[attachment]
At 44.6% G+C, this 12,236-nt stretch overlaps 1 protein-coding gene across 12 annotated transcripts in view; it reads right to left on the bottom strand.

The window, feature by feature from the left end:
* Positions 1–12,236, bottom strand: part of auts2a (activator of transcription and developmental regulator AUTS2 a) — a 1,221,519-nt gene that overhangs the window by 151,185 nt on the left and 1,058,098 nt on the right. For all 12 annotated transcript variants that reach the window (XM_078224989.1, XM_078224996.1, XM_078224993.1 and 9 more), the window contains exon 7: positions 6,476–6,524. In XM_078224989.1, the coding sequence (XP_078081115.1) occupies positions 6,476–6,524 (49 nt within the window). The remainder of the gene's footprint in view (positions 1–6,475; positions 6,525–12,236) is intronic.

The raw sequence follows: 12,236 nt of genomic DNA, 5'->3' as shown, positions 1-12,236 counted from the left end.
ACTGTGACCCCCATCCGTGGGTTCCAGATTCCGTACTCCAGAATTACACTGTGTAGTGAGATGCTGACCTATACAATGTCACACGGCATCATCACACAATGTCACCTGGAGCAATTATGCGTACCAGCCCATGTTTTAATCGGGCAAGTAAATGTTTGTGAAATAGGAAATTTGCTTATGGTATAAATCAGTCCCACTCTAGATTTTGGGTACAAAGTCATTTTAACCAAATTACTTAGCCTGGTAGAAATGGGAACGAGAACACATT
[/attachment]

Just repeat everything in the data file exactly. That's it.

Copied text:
At 44.6% G+C, this 12,236-nt stretch overlaps 1 protein-coding gene across 12 annotated transcripts in view; it reads right to left on the bottom strand.

The window, feature by feature from the left end:
* Positions 1–12,236, bottom strand: part of auts2a (activator of transcription and developmental regulator AUTS2 a) — a 1,221,519-nt gene that overhangs the window by 151,185 nt on the left and 1,058,098 nt on the right. For all 12 annotated transcript variants that reach the window (XM_078224989.1, XM_078224996.1, XM_078224993.1 and 9 more), the window contains exon 7: positions 6,476–6,524. In XM_078224989.1, the coding sequence (XP_078081115.1) occupies positions 6,476–6,524 (49 nt within the window). The remainder of the gene's footprint in view (positions 1–6,475; positions 6,525–12,236) is intronic.

The raw sequence follows: 12,236 nt of genomic DNA, 5'->3' as shown, positions 1-12,236 counted from the left end.
ACTGTGACCCCCATCCGTGGGTTCCAGATTCCGTACTCCAGAATTACACTGTGTAGTGAGATGCTGACCTATACAATGTCACACGGCATCATCACACAATGTCACCTGGAGCAATTATGCGTACCAGCCCATGTTTTAATCGGGCAAGTAAATGTTTGTGAAATAGGAAATTTGCTTATGGTATAAATCAGTCCCACTCTAGATTTTGGGTACAAAGTCATTTTAACCAAATTACTTAGCCTGGTAGAAATGGGAACGAGAACACATT